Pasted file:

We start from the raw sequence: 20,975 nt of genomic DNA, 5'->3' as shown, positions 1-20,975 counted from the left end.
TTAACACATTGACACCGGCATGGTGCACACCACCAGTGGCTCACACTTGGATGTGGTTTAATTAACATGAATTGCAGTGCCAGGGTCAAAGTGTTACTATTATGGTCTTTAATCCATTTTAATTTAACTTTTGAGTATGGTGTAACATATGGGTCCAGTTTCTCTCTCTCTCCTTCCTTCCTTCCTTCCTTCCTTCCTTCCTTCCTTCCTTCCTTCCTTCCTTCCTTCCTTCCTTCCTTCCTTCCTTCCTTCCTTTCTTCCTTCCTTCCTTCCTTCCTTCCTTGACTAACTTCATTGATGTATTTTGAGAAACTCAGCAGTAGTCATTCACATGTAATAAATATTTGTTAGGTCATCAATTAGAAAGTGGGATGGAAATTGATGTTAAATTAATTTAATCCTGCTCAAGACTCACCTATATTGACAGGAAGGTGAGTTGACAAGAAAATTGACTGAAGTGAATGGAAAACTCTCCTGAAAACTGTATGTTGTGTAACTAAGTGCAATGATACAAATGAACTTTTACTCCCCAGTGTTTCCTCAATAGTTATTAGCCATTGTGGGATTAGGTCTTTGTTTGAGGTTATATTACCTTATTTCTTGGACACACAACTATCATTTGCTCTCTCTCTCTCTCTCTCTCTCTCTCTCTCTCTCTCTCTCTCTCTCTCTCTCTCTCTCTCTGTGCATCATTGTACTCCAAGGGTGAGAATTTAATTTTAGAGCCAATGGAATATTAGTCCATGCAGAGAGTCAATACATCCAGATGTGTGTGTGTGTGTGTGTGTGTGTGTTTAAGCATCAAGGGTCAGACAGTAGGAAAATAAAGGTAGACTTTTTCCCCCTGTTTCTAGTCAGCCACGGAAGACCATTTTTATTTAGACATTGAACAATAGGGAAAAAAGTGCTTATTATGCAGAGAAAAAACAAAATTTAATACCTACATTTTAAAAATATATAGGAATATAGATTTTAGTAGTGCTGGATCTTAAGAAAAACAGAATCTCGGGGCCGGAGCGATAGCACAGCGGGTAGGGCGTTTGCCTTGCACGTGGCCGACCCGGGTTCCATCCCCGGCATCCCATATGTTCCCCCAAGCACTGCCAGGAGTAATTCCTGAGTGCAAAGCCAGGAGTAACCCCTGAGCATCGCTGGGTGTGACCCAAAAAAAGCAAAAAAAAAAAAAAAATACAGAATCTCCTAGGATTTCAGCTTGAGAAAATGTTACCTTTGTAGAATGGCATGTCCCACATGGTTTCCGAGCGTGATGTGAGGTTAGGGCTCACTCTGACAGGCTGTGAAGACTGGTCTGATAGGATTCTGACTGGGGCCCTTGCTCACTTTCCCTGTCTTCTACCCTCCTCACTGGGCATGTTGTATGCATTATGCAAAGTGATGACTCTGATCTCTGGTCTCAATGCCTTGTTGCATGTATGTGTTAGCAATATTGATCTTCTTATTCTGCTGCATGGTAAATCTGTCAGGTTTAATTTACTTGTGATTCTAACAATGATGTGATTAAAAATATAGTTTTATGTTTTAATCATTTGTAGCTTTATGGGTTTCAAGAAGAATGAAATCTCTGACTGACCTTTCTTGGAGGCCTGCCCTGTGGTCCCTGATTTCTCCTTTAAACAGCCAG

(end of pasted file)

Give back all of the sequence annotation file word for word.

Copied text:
We start from the raw sequence: 20,975 nt of genomic DNA, 5'->3' as shown, positions 1-20,975 counted from the left end.
TTAACACATTGACACCGGCATGGTGCACACCACCAGTGGCTCACACTTGGATGTGGTTTAATTAACATGAATTGCAGTGCCAGGGTCAAAGTGTTACTATTATGGTCTTTAATCCATTTTAATTTAACTTTTGAGTATGGTGTAACATATGGGTCCAGTTTCTCTCTCTCTCCTTCCTTCCTTCCTTCCTTCCTTCCTTCCTTCCTTCCTTCCTTCCTTCCTTCCTTCCTTCCTTCCTTCCTTCCTTCCTTCCTTTCTTCCTTCCTTCCTTCCTTCCTTCCTTGACTAACTTCATTGATGTATTTTGAGAAACTCAGCAGTAGTCATTCACATGTAATAAATATTTGTTAGGTCATCAATTAGAAAGTGGGATGGAAATTGATGTTAAATTAATTTAATCCTGCTCAAGACTCACCTATATTGACAGGAAGGTGAGTTGACAAGAAAATTGACTGAAGTGAATGGAAAACTCTCCTGAAAACTGTATGTTGTGTAACTAAGTGCAATGATACAAATGAACTTTTACTCCCCAGTGTTTCCTCAATAGTTATTAGCCATTGTGGGATTAGGTCTTTGTTTGAGGTTATATTACCTTATTTCTTGGACACACAACTATCATTTGCTCTCTCTCTCTCTCTCTCTCTCTCTCTCTCTCTCTCTCTCTCTCTCTCTCTCTCTCTCTCTGTGCATCATTGTACTCCAAGGGTGAGAATTTAATTTTAGAGCCAATGGAATATTAGTCCATGCAGAGAGTCAATACATCCAGATGTGTGTGTGTGTGTGTGTGTGTGTGTTTAAGCATCAAGGGTCAGACAGTAGGAAAATAAAGGTAGACTTTTTCCCCCTGTTTCTAGTCAGCCACGGAAGACCATTTTTATTTAGACATTGAACAATAGGGAAAAAAGTGCTTATTATGCAGAGAAAAAACAAAATTTAATACCTACATTTTAAAAATATATAGGAATATAGATTTTAGTAGTGCTGGATCTTAAGAAAAACAGAATCTCGGGGCCGGAGCGATAGCACAGCGGGTAGGGCGTTTGCCTTGCACGTGGCCGACCCGGGTTCCATCCCCGGCATCCCATATGTTCCCCCAAGCACTGCCAGGAGTAATTCCTGAGTGCAAAGCCAGGAGTAACCCCTGAGCATCGCTGGGTGTGACCCAAAAAAAGCAAAAAAAAAAAAAAAATACAGAATCTCCTAGGATTTCAGCTTGAGAAAATGTTACCTTTGTAGAATGGCATGTCCCACATGGTTTCCGAGCGTGATGTGAGGTTAGGGCTCACTCTGACAGGCTGTGAAGACTGGTCTGATAGGATTCTGACTGGGGCCCTTGCTCACTTTCCCTGTCTTCTACCCTCCTCACTGGGCATGTTGTATGCATTATGCAAAGTGATGACTCTGATCTCTGGTCTCAATGCCTTGTTGCATGTATGTGTTAGCAATATTGATCTTCTTATTCTGCTGCATGGTAAATCTGTCAGGTTTAATTTACTTGTGATTCTAACAATGATGTGATTAAAAATATAGTTTTATGTTTTAATCATTTGTAGCTTTATGGGTTTCAAGAAGAATGAAATCTCTGACTGACCTTTCTTGGAGGCCTGCCCTGTGGTCCCTGATTTCTCCTTTAAACAGCCAG